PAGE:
25 Jul Frozen Shoulder
Frozen shoulder is what we call technically, adhesive capsulitis. Basically, it is a condition that is actually quite common.
What causes a Frozen Shoulder?
We don’t always know exactly what causes it. People just basically start getting a gradual loss of range of motion in their shoulder, and a gradual increase in pain in their shoulder.
How can I tell if I have a Frozen Shoulder?
Barely noticeable at first. But over time it’s gradually getting worse and worse, they’re starting to lose motion, they’re starting to get more painful and start having trouble doing their activities of daily living because their shoulder won’t go where it needs to go. A lot of times night pain is a frequent complaint, like not being able to sleep because of it.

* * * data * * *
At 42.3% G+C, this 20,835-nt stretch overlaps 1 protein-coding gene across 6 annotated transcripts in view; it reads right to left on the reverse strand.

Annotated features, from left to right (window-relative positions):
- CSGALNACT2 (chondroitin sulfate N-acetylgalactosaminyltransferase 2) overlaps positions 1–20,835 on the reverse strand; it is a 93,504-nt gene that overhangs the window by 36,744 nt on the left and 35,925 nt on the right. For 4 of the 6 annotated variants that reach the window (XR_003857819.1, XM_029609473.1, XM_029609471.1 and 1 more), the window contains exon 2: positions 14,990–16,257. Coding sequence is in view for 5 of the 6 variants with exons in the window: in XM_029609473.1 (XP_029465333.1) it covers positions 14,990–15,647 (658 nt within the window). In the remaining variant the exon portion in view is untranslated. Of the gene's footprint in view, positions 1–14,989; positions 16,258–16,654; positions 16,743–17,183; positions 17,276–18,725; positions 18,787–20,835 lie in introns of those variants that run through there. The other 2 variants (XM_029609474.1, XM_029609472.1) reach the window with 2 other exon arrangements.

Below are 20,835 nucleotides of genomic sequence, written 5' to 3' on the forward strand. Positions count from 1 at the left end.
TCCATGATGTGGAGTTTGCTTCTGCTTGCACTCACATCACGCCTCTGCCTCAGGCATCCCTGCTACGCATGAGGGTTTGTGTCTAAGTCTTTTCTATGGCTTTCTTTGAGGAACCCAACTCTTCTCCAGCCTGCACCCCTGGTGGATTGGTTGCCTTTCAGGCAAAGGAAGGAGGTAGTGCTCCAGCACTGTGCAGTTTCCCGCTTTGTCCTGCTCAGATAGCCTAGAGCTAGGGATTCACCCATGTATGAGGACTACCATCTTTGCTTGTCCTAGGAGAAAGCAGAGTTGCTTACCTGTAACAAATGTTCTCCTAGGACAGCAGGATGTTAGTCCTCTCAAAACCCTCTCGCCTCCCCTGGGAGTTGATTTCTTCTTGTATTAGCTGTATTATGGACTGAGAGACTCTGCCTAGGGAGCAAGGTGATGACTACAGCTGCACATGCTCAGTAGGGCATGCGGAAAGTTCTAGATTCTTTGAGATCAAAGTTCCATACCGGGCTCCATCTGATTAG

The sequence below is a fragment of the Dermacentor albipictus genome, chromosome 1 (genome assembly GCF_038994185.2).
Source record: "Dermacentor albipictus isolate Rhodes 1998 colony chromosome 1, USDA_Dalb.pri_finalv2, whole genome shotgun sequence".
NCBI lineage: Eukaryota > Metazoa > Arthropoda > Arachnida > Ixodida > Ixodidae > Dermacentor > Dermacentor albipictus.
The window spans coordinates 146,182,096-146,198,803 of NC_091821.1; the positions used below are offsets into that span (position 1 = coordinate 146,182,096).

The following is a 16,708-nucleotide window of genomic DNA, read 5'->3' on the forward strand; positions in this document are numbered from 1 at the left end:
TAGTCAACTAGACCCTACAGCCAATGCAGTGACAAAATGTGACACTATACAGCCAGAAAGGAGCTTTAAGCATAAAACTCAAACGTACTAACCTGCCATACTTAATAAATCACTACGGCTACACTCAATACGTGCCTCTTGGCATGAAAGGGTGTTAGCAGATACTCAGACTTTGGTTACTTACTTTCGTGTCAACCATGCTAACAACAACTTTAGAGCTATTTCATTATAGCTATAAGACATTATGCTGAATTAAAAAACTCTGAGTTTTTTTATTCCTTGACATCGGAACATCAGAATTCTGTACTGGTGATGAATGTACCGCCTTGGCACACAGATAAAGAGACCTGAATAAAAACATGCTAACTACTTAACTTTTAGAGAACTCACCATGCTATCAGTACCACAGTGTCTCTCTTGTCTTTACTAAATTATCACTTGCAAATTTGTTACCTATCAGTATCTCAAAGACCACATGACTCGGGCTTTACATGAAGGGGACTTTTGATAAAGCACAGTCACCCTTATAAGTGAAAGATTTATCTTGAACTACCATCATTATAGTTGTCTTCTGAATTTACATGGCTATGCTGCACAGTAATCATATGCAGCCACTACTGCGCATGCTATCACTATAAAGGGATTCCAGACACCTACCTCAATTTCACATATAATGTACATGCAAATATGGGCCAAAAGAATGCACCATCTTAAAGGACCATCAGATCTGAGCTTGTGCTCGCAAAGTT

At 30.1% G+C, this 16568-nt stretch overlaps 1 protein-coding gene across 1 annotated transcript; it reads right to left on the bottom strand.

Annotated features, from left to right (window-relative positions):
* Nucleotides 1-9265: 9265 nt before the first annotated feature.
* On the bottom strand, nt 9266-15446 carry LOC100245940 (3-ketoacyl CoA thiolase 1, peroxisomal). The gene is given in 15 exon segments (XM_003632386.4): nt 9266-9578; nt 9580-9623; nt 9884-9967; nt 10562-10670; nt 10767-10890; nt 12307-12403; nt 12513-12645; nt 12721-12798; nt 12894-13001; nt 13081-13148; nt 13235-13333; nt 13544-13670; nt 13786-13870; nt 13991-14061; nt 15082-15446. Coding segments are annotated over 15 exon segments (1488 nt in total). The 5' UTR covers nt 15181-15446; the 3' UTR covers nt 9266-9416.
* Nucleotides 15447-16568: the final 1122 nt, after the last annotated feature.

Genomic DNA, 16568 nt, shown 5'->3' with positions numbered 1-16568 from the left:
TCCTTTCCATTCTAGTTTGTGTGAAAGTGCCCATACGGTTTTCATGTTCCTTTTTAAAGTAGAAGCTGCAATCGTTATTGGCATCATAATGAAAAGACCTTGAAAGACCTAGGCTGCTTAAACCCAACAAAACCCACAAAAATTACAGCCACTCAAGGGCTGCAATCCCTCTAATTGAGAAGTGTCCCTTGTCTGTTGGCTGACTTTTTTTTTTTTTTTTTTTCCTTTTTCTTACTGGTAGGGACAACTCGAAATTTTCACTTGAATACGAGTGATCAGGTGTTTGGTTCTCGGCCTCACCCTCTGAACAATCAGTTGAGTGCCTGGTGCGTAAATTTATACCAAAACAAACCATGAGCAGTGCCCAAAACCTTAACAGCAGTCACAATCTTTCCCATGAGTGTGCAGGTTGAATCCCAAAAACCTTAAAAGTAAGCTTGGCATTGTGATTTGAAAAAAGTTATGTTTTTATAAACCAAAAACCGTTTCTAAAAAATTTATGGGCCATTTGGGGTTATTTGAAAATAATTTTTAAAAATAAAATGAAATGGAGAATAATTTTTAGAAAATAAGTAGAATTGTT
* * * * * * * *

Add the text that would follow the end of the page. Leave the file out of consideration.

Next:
How does it happen and who’s at risk?
We know it is more common, a lot more common in people with diabetes, but other people without diabetes can get it too. It can happen after some injuries, but sometimes oftentimes it happens just by itself, just out of the blue. And when it does happen, it can sometimes be relatively mild or it can be quite severe as far as how much stiffness there is, how much loss of motion there is.
What are the treatment options?
Initially, we treat that again with physical therapy, which is aimed at trying to restore motion in the shoulder. In situations where we’ve been trying that and it hasn’t really helped. And the patient isn’t progressing, they’re having a lot of pain and stiffness then surgery can be helpful for that to go in through a scope, an arthroscopic surgery with little tiny incisions, where we can go inside and release the scar tissue in the shoulder, free up that motion and get it back in there.